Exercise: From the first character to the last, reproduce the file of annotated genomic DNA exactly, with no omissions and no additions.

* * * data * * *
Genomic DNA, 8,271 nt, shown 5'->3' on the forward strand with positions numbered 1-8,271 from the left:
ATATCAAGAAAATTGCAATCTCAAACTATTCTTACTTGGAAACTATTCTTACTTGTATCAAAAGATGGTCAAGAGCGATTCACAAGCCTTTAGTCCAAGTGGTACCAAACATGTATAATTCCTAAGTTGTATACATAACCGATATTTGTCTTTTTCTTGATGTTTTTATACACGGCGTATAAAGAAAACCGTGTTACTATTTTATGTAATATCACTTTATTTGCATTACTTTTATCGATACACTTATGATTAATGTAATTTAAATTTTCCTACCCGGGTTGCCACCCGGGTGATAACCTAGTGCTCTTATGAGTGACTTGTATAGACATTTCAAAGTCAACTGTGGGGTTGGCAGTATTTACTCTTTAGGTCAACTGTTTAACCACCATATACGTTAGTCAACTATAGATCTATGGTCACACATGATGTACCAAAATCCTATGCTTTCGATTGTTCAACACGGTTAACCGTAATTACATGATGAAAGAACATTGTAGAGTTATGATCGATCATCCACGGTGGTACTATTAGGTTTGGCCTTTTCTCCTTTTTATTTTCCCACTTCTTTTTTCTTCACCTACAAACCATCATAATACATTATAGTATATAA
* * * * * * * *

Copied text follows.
Genomic DNA, 8,271 nt, shown 5'->3' on the forward strand with positions numbered 1-8,271 from the left:
ATATCAAGAAAATTGCAATCTCAAACTATTCTTACTTGGAAACTATTCTTACTTGTATCAAAAGATGGTCAAGAGCGATTCACAAGCCTTTAGTCCAAGTGGTACCAAACATGTATAATTCCTAAGTTGTATACATAACCGATATTTGTCTTTTTCTTGATGTTTTTATACACGGCGTATAAAGAAAACCGTGTTACTATTTTATGTAATATCACTTTATTTGCATTACTTTTATCGATACACTTATGATTAATGTAATTTAAATTTTCCTACCCGGGTTGCCACCCGGGTGATAACCTAGTGCTCTTATGAGTGACTTGTATAGACATTTCAAAGTCAACTGTGGGGTTGGCAGTATTTACTCTTTAGGTCAACTGTTTAACCACCATATACGTTAGTCAACTATAGATCTATGGTCACACATGATGTACCAAAATCCTATGCTTTCGATTGTTCAACACGGTTAACCGTAATTACATGATGAAAGAACATTGTAGAGTTATGATCGATCATCCACGGTGGTACTATTAGGTTTGGCCTTTTCTCCTTTTTATTTTCCCACTTCTTTTTTCTTCACCTACAAACCATCATAATACATTATAGTATATAA